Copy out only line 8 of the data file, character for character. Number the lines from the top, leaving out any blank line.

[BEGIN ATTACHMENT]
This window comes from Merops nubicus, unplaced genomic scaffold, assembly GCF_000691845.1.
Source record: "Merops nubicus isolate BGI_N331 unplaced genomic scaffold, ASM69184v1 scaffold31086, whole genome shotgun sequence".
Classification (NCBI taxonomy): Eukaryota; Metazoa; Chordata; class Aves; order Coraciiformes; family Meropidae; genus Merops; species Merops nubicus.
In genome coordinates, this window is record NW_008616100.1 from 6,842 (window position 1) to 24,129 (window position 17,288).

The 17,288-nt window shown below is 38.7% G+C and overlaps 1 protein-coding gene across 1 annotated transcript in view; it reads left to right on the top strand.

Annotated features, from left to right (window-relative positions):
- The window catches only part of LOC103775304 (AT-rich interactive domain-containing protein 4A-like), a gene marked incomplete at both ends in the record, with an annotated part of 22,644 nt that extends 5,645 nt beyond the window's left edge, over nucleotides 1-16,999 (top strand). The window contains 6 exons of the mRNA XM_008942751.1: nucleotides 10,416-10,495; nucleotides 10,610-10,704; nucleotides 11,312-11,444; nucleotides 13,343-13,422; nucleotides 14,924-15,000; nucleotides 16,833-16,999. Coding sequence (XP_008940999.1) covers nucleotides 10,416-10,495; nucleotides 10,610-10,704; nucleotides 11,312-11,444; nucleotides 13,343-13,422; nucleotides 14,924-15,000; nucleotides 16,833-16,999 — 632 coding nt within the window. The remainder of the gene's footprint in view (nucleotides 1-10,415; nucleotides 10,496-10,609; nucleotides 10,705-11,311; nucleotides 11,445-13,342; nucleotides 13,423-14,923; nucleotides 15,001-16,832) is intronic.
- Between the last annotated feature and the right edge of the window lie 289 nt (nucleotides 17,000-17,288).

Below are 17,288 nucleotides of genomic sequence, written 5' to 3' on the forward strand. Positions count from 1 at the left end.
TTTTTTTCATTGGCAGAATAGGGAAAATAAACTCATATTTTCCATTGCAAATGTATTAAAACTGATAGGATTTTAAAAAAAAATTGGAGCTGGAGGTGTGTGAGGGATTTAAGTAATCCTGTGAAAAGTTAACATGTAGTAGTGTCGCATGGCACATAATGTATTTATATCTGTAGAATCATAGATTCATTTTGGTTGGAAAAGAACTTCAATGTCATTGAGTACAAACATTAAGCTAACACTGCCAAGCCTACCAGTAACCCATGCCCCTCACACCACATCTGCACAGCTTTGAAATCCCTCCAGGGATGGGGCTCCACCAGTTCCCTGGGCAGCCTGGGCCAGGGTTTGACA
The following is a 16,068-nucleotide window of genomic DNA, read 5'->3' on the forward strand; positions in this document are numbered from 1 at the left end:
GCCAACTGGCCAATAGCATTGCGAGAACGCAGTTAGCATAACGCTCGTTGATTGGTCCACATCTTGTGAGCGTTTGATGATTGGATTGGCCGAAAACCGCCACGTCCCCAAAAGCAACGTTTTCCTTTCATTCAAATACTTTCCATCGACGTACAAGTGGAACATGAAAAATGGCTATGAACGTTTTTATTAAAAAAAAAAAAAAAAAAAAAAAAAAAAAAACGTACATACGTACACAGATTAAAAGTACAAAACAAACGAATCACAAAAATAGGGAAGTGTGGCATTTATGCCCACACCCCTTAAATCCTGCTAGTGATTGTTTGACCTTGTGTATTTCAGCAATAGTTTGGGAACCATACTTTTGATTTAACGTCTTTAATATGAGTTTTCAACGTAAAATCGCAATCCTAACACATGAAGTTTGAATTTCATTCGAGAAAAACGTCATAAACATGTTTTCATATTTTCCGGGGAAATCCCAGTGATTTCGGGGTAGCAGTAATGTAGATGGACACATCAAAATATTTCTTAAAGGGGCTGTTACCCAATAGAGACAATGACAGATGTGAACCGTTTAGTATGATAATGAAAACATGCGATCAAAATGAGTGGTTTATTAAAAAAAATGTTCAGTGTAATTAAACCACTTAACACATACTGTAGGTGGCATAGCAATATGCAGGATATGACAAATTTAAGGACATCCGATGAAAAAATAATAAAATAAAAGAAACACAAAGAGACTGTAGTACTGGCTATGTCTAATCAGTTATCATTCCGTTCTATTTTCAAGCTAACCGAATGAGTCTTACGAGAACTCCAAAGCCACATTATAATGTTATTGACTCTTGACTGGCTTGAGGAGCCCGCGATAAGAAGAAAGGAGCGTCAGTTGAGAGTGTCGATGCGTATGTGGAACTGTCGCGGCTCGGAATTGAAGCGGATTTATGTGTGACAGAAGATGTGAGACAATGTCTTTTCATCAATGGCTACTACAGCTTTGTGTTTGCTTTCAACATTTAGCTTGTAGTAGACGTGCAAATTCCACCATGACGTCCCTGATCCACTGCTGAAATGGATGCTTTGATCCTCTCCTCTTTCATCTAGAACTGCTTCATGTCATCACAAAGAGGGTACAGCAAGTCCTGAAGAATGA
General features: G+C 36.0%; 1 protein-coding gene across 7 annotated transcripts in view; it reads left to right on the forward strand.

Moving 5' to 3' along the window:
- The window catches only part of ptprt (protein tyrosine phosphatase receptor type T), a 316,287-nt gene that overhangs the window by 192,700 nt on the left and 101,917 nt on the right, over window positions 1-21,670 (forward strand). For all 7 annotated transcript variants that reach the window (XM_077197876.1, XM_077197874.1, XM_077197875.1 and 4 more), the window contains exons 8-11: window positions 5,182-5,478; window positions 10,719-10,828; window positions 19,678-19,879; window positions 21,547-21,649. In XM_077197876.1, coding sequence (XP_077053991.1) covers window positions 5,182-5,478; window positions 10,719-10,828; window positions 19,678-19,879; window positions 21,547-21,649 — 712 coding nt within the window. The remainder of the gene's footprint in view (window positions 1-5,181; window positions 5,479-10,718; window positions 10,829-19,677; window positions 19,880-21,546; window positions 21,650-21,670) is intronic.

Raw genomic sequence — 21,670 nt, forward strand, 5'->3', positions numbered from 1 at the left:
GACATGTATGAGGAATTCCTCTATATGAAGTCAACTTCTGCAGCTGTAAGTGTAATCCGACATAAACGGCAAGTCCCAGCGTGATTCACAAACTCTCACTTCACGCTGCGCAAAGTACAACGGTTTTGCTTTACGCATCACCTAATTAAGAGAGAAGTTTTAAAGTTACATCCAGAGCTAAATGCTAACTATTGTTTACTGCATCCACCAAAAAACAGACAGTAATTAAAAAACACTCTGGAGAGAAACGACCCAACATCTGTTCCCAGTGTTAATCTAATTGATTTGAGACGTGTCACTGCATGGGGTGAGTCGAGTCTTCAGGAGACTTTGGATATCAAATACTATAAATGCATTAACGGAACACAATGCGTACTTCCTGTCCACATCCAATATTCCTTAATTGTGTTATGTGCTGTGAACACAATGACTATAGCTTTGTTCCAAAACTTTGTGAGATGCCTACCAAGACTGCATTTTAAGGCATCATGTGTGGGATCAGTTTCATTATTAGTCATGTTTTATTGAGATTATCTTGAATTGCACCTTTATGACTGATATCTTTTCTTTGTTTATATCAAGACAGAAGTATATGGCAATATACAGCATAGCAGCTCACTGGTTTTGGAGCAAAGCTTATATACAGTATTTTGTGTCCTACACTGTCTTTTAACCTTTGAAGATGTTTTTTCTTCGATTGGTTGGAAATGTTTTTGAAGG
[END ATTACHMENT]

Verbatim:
- Between the last annotated feature and the right edge of the window lie 289 nt (nucleotides 17,000-17,288).